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Topics - esoteric
« on: February 09, 2005, 12:40:36 PM »
Seriously. Too bad it isn't seen as one. 20+ hrs a week, for over 2 years, while in college? Come on; if having a long-term SO doesn't indicate that you are dedicated, hard-working, and able to work with other people, I don't know what does.
So, who wants to join the "I have a SO club"? There are still executive positions available--which would look GREAT on your law school application, by the way
« on: January 05, 2005, 05:21:02 PM »
I have seen a disproportionate amount of Penn deferrals on LSN for 172+/3.75+ applicants who have already gotten into Y/H/S. What is the deal with this? Is Penn trying to boost their numbers? It seems so odd to see several extremely strong applicants on LSN with 8-10 T1 acceptances and then a Penn deferral.
« on: December 27, 2004, 09:38:03 PM »
I looked through the LGB and the LRB a little before it, but not much other than introductory chapters...
With a 165 on the first prep, what kind of score should I shoot for? (I'm not taking the test until June). Is a 10 point increase--or even higher--reasonable?
« on: December 27, 2004, 12:09:15 AM »
I've been looking at the data on LSN, and virtually every admit to HLS has been from a top 20 school. This doesn't seem to be the case for other schools with comparable law school rankings. Does anyone know if Harvard puts considerable weight on where you went to undergrad? I go to a small liberal arts college that is not very highly ranked; will this put me at a distinct disadvantage at Harvard or any other top law schools, even if all my numbers are within or above their 25-75 percentile ranges? Does an undergrad bias really exist?
« on: December 25, 2004, 11:06:00 PM »
I'm having difficulty with a question from Prep Test 30, Section 2...if you guys could tell me what you think the answer is and why, that'd be great because I cannot figure it out why the answer is what it is.
"Scientist: Some critics of public funding for this research project have maintained that only if it can be indicated how the public will benefit from the project is continued public funding for it justified. If the critics were right about this, then there would not be the tremendous public support for the project that even its critics acknowledge"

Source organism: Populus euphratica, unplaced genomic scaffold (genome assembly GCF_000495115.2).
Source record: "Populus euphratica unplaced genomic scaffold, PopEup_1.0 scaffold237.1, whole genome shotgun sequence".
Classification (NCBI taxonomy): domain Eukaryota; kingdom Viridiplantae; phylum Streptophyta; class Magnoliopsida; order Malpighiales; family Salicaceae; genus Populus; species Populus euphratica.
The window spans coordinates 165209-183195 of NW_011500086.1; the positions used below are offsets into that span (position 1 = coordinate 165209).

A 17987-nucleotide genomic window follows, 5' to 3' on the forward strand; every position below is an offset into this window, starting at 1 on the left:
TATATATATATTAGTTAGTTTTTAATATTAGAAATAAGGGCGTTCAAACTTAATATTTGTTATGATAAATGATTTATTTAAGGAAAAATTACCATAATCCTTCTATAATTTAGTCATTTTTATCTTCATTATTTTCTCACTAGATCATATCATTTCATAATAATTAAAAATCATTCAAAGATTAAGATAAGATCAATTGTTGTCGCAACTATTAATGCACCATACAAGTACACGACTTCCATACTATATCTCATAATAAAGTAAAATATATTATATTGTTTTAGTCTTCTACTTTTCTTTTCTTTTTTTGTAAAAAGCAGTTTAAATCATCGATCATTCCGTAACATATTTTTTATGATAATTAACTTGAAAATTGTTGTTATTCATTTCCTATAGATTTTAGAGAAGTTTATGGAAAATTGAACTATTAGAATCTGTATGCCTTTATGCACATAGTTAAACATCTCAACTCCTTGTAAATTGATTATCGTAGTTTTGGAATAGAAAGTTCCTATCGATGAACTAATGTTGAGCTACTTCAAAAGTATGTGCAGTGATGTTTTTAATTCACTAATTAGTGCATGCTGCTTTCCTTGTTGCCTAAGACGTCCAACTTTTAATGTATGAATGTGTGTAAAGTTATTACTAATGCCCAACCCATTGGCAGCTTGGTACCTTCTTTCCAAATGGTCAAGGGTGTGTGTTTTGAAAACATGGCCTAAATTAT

If the scientist's claims are true, which one of the following must also be true?
A) The benefits derived from the research project are irrelevant to whether or not its funding is justified.
B) Continued public funding for the research project is justified.
C) Public support for the research project is the surest indication of whether or not it is justified.
D) There is tremendous public support for the research project because it can be indicated how the public will benefit from the project.
E) That a public benefit can be indidcated is not a requirement for the justification of the research project's continued public funding.
« on: December 15, 2004, 10:51:59 PM »
Like many others, I found this board way before I should have (I'm a junior). Now I'm what you could call...a little bit addicted to it. I plan on going to law school, but I'm not sure when--either right after I graduate, or after taking a year off. Taking a year off seems very appealing to me, but at the moment I'm not quite sure what to do with it. I'd love to travel to some other country for some humanitarian-aid type stuff, but I'm not sure just yet. What do you guys think? Those out there who did take a year (or several
) off before starting law school, would you recommend it? What did you do during your time off?
oh yeah... and if I take a year off, should I still get prof. recommendations next year (my senior year)? They will still be valid then, right?
« on: December 14, 2004, 02:22:17 PM »
I've noticed here and on other law boards a usage of the phrase "write the test." I had never heard this phrase before I read it on these law discussion boards; I usually just take
tests, not write
them. Is anyone else unfamilar with this phrase, or am I just an idiot, or both?
« on: December 02, 2004, 02:25:05 PM »
I'll be gearing up for the June '05 Test soon, and I've noticed that all the preptests contain only the 4 scored sections, as opposed to the five (4 scored + 1 experimental) on the real test. It seems to me that practicing with only four sections will not accurately recreate the mental stamina required for the LSAT. I think that my stamina will be one of my biggest issues with the test--should I throw in an additional section somewhere when i practice, or are my concerns unfounded?
« on: November 30, 2004, 07:36:52 PM »
Computer crashed, along with my archive of preptests...
Looking for ANY prep tests from 19-43, with answer keys/scale if possible
Willing to trade... I have LR bible, LG bible, LR Odyssey, Oct 2004 prep test...
anyone that would like to help me out can email me at : email@example.com
« on: November 27, 2004, 06:41:38 PM »
With so many ambitious and intelligent people on this board, I'm curious to know everyone's motivations/reasons for going to law school. Personally, I'm interested in the field of international law and human rights (although i've heard altruism fades in law school
). What are your motivations? Pre-laws and law students alike please feel free to respond!